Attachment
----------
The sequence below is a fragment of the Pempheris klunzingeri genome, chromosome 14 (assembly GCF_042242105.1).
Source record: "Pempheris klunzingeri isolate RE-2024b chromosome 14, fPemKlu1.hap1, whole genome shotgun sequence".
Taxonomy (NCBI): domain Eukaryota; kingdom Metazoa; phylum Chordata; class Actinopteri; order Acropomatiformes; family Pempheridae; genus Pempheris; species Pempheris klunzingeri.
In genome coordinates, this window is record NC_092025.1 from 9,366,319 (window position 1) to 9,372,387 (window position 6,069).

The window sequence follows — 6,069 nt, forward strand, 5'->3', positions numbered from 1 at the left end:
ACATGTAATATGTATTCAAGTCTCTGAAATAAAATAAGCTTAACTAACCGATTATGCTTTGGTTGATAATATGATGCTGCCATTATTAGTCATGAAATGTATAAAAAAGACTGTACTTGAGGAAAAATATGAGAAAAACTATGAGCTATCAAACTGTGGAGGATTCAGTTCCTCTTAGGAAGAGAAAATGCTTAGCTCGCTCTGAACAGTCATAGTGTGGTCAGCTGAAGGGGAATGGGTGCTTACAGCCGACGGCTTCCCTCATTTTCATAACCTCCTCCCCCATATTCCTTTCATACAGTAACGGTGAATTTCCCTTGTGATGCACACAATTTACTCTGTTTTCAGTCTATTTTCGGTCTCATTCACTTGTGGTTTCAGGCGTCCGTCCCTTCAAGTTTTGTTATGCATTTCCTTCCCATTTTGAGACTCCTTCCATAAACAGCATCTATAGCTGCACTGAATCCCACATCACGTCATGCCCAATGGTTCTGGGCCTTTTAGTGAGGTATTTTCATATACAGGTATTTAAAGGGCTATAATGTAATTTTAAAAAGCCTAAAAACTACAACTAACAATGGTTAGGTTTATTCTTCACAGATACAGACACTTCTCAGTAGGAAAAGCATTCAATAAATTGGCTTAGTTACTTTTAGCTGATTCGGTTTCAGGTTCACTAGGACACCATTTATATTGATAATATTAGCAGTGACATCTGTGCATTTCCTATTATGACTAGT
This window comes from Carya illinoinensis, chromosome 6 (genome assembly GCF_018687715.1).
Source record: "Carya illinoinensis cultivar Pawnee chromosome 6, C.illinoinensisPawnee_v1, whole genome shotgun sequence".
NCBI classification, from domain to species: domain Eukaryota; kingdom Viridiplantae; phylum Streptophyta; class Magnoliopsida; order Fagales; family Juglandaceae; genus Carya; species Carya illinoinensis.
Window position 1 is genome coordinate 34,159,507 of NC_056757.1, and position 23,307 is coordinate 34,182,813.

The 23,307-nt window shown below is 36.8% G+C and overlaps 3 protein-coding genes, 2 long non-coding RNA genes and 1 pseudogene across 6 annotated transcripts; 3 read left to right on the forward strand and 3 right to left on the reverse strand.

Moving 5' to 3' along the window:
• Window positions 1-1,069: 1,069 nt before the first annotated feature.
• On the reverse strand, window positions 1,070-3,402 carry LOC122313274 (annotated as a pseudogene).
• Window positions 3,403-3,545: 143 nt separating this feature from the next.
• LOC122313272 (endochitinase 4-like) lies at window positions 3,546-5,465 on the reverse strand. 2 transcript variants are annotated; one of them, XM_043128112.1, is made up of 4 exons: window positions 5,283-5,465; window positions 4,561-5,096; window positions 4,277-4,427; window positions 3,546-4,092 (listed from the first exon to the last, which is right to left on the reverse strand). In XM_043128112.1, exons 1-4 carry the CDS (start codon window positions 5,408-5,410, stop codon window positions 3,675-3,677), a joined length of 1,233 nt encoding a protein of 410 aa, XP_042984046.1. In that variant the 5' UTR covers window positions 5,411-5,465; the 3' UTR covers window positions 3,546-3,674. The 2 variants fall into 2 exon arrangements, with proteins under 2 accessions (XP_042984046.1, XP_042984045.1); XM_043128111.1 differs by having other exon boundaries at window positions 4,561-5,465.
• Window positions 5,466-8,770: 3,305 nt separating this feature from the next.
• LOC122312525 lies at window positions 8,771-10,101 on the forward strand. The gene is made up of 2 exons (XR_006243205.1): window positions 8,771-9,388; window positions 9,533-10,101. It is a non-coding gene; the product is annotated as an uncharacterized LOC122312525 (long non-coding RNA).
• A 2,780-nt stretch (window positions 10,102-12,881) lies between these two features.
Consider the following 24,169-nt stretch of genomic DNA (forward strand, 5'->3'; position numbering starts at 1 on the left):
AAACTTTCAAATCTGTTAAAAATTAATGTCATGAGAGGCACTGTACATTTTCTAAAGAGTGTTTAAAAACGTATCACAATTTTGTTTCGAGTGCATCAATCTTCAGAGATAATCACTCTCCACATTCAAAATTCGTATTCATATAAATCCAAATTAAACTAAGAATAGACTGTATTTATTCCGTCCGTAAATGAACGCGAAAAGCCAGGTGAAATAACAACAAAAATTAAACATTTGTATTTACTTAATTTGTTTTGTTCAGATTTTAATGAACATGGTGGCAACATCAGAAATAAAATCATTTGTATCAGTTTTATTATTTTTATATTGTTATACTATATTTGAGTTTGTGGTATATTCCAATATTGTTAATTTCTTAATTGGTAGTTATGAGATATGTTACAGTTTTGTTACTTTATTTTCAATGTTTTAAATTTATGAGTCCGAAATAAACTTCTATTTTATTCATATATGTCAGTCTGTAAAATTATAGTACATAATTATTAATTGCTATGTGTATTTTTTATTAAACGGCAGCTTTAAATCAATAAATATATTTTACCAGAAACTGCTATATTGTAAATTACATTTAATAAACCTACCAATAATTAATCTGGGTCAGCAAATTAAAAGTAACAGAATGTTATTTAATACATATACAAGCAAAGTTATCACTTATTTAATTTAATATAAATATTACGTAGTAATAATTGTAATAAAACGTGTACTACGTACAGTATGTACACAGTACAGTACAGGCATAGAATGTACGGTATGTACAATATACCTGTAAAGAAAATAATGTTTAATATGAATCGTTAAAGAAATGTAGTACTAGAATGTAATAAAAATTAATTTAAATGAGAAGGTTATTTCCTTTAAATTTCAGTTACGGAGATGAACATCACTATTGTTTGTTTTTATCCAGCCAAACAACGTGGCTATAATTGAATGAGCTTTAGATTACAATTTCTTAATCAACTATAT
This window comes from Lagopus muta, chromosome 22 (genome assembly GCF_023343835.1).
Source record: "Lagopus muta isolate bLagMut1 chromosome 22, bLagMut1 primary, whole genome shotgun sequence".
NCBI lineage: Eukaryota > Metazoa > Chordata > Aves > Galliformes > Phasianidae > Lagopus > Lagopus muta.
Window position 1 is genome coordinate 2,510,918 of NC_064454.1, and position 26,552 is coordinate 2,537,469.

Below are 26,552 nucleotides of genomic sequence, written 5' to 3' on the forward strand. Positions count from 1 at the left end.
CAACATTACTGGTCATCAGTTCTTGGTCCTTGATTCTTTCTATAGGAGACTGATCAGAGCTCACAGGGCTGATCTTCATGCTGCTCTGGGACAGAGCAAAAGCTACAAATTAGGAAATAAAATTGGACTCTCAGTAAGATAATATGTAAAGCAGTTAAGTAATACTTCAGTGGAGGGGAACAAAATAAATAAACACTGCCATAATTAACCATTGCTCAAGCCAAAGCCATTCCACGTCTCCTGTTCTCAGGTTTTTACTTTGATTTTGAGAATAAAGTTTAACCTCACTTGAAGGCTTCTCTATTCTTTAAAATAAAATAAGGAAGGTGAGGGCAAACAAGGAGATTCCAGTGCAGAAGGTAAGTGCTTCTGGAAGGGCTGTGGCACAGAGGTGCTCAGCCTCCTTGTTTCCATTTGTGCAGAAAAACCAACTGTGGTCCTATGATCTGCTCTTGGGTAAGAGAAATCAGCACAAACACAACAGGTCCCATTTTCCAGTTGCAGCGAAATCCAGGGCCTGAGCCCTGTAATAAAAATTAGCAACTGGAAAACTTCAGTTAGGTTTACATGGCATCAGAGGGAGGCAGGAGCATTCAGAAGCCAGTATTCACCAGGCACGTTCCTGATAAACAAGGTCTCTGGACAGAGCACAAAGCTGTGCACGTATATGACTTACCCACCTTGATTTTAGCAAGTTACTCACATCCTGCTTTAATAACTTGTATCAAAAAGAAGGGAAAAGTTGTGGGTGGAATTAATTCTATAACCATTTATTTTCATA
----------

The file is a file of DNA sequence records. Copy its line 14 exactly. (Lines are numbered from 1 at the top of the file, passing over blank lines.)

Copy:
• On the reverse strand, window positions 1,070-3,402 carry LOC122313274 (annotated as a pseudogene).